One day you'll look back and it'll be 5 years for you and you'll wonder where the time went. So grateful for my career and all that I've learned from the people I've worked with. I continue to learn everyday and try not to be too hard on myself when I don't have a good day. 

Thanks for the comments and the readers that go deep into my archives and read about my crazy hygiene days when I blogged for a I blog to help others understand what I do and why I do it and encourage anyone going through this journey too.  

Good luck! And congrats class of 2016!

Sunday, March 13, 2016


For those of you who don't know, I'm a mom to 3 kids and a part-time hygienist. I love my job/career, but I love being a mom more and being home with my kids as much as possible. THAT being said, I filled in for the other hygienist I work with and worked more days then usual last week. Can we say PERIO MADNESS PURSUED!! 

Half of my patients this past week had ACTIVE periodontal disease. Guess how many accepted my proposed treatment of a deep dental cleaning (scaling root planning)? ZERO. NADA. ZIP. NO ONE! I was feeling seriously rejected...despite my thorough education for the patient and telling them why I felt a deep cleaning was necessary, they just wouldn't accept! Most of them didn't even seem concerned! So is this normal? Unfortunately...yes, this is very normal.

How do you deal with this rejection? As a hygienist  you KNOW the only way to get these patients back to health is by doing a deep scaling! However, begging & pleading do no good. All you can do is inform your patient of the risks involved with no treatment and let them know you're concerned about their oral health. I then write a thorough note in their chart about what was discussed & proposed and that the patient ultimately refused and signed the refusal form.

I always do a "regular" cleaning on the patients that refuse the deep cleaning and I never try to sneak anything past them by doing a "mini" SC/RP on one or two teeth and then billing out for it. Honesty is the best policy for ME. I want my patients to trust me and know that I have their best interest at heart. I try to gain this trust a little at a time and by revisiting their "diagnosis" at each subsequent visit. I'll remind them "HEY remember 6 months ago when we talked about perio?? Well you still have it! It didn't just heal up on its I informed you that it wouldn't". ;-)

That being said I'm reminded of a story from this past week...I had a patient come in that I hadn't seen in over a year. The last time she had come in I had informed her of her active perio and had recommended SC/RP. She refused and I went about the normal cleaning but informed her that this wouldn't correct itself.

Fast forward a year later, when I see her again I ask how she is! And she informed me she went to a different dental office for her last cleaning and that they told her she actually didn't have perio! I said "Oh yeah?? Well since it's been a year I was planning on doing a full mouth probe on you today and I would love to see how everything is going!"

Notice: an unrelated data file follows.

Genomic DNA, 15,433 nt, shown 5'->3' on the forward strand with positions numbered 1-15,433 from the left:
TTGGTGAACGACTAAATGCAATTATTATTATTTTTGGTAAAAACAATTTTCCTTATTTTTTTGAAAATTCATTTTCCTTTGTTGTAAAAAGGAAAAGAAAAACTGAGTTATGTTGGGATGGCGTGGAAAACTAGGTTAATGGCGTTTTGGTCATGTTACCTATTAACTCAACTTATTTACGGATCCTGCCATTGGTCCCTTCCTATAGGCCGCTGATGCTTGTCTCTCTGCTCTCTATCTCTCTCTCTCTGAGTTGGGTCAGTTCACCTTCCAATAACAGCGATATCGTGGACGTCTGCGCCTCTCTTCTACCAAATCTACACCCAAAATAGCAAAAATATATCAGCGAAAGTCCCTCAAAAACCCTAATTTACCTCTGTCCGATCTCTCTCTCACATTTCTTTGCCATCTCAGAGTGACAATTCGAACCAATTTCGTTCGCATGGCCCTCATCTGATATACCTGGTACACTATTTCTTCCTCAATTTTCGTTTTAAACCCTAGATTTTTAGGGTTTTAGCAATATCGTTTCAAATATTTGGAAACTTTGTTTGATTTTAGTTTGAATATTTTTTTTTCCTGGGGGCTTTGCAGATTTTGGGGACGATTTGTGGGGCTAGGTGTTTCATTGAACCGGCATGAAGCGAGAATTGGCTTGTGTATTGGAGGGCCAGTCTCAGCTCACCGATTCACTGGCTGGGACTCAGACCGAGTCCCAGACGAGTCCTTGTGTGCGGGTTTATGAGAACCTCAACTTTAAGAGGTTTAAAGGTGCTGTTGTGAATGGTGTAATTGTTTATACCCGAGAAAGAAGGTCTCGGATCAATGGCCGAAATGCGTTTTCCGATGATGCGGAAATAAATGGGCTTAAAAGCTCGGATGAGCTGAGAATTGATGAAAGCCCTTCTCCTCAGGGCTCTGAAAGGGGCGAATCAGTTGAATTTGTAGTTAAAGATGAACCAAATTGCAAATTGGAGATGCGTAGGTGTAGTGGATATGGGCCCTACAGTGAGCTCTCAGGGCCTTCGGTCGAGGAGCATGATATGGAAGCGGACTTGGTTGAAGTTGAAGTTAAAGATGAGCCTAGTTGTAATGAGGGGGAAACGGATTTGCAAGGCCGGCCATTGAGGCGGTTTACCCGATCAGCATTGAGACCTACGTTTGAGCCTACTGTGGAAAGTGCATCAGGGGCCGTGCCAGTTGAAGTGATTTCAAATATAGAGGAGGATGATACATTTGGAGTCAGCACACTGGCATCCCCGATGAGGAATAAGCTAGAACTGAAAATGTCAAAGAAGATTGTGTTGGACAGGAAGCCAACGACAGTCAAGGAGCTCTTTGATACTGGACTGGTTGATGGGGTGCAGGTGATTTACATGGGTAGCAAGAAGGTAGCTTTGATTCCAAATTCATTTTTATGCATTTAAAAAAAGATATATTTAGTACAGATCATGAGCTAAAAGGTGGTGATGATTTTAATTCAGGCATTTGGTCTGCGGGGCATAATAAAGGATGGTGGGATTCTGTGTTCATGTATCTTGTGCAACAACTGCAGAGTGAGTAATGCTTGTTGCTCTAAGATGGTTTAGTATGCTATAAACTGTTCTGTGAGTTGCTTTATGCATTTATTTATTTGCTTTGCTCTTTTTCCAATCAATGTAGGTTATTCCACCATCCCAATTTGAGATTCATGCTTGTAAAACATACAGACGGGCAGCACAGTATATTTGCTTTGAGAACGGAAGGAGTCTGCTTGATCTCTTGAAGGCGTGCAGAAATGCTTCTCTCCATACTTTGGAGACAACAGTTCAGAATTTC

I then proceed in doing the FMP and guess what? SHE STILL HAS PERIO! And it had gotten worse. She had generalized 5-6mm pockets (last year they were 4-5mm) and generalized BOP (bleeding on probing). Her mouth and gums were a mess! :-( I then had the joy of informing her that my diagnosis from a year ago still stood and that she did indeed still have active perio. I felt like I had been put into an awkward situation though and needed to handle it gently and not accusatory whatsoever.

After the FMP, I sat her up and went over my findings with her and how they compared to her last appointment with me. She seemed very confused and upset (not at me...just in general) and stated that at her last appointment with the new office she hadn't felt they had done a thorough job...but was hoping they had been correct. She had come back to our office because the other place was pushy about procedures she had felt were unnecessary, but perio wasn't one of them! THAT being said...she still refused treatment for the deep cleaning! AHH!

Moral of this post? #rejection hurts...even in the dental chair.

Sunday, January 10, 2016

Welcome 2016!!

Welcome any new readers and Thank You to those who return to read my "dental hygiene" blog on occasion! I have some topics in mind for the New Year and am excited to blog about them.  I hope this year brings you all happiness, adventure, and motivation to get things done! 

Wednesday, December 30, 2015

I won!

Guys I'm so excited! I just won a sharpen-free XP Technology N137 “Curaler” by American Eagle Instruments through “Dental Hygiene with Kara RDH”! (I follow her on Facebook and love all of the articles and questions she posts).  This is a brand new instrument with a sickle on one end and a curette on the other.  It claims to be "sharpen free" and I am VERY excited to put it to the test!  I'll keep you posted on how it goes. 

I hope you all have had a wonderful 2015 and are ready to start a brand new year!  I know I am.  I love the hope and possibilities that a new year brings with it.  I've set a few goals for myself and am just excited for January to role in.